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Port Authority Finalizes 10-Year Capital Plan With $3.5B for New Bus Terminal

The crush of commuters traveling through the Port Authority on during a weekday morning rush hour. | MICHAEL SHIREY
The crush of commuters traveling through the Port Authority on during a weekday morning rush hour. | MICHAEL SHIREY

BY JACKSON CHEN | In a February 16 vote, the Port Authority of New York and New Jersey’s board gave final approval to a 10-year capital plan of $32.2 billion. The 2017-2026 plan includes a $3.5 billion allocation for the replacement of its Midtown bus terminal – a project for which there is no agreed-upon approach but that has already spawned fractious controversy.

The Port Authority’s bus terminal on Eighth Avenue between West 40th and 42nd Streets has been in desperate need of renovation and is frequently beyond capacity during peak hours. The agency’s original planning for a replacement, which included discussion of using eminent domain – the forced sale of private property for a public purpose project – had to be reset last year following community upheaval and criticism from elected officials about the lack of public input.

Even as the planning process begins its restart, the agency decided that $3.5 billion was needed to ensure that the early phase of the new bus terminal project could be undertaken over the next decade. That allocation was first approved preliminarily on January 5, and two public hearings on the budget – one in New York, the other in New Jersey – took place between then and last week’s final budget approval.

“There’s no question that the region’s transportation needs are growing at a far greater rate than the resources that are available to address them,” the Port Authority board chair, John Degnan, said in a press release. “For that reason, this board has spent tireless hours coming to a consensus on how our resources will be spent to benefit the region and the customers we serve.”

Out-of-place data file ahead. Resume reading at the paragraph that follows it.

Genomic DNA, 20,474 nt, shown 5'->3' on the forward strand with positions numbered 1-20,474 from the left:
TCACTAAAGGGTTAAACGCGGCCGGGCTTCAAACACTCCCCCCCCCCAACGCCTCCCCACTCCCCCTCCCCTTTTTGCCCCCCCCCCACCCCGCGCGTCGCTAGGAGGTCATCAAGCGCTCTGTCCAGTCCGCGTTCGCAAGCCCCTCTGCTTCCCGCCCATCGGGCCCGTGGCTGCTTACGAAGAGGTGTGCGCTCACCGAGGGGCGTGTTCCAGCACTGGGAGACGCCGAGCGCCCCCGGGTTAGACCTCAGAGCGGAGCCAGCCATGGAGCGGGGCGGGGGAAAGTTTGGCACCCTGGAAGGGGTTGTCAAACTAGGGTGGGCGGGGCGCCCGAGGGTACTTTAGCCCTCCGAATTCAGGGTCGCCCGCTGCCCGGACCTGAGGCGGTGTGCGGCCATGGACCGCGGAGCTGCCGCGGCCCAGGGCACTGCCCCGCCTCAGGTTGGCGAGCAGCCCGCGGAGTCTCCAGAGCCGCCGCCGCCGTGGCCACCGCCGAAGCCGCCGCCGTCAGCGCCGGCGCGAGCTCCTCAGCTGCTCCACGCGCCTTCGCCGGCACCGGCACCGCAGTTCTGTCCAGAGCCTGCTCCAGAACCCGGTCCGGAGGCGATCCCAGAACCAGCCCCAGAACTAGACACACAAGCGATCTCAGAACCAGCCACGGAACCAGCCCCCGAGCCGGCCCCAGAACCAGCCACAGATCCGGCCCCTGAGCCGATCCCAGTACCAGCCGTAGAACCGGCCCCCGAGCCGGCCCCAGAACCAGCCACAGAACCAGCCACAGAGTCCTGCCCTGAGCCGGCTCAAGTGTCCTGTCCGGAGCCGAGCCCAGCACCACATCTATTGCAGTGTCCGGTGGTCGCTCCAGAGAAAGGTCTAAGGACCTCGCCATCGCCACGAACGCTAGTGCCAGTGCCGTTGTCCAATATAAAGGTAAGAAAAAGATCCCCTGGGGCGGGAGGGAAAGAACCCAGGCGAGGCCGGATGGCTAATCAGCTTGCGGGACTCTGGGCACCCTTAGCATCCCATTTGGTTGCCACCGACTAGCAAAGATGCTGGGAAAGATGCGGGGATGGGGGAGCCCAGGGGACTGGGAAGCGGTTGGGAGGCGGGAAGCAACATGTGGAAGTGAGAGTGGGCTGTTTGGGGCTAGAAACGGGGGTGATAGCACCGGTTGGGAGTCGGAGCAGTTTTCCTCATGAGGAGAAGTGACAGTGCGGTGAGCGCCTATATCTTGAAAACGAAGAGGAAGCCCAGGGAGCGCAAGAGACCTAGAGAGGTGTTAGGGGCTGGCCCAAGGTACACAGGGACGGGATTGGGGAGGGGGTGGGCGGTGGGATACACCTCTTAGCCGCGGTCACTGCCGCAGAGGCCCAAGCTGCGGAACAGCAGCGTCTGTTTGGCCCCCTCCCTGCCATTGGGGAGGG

Degnan said that the agency’s plan invests in the most critical needs but provides enough flexibility to accommodate changing circumstances over the next decade. He previously acknowledged that the $3.5 billion wasn’t enough to finish the project – which has been estimated to have a price tag of up to $10 billion – but would hopefully kick-start the bus terminal project to ensure that it could be completed during the life of the following 10-year capital plan.

As part of the budget approved, the Port Authority board okayed the start of the bus terminal’s planning process. The agency is now authorized to hire environmental and technical consultants who are needed to steer the project through the review processes at the federal, state, and local levels. At the same time, the Port Authority will pursue interim solutions to relieve the immediate problems created by its capacity problems. The agency has said it is looking for intermediate-term bus storage facilities to ease the crunch in the terminal during peak hours.

“Meeting the needs of the growing number of the region’s bus commuters is an essential component of the Port Authority’s transportation mission,” Pat Foye, the agency’s executive director, said in a statement. “And this project will be done while fully respecting and minimizing the impacts on Manhattan’s West Side after and considering the input of residents there in a formal environmental process.”

Community Board 4 and a group tentatively titled the Hell’s Kitchen South Community Coalition have been keeping their eyes on the project’s movement.

Delores Rubin, CB4’s chair, previously told Manhattan Express, “We know we will be part of a conversation that will take into account the concerns of our community as well as the commuters and the other community boards that surround the bus terminal but may be affected by any change.”

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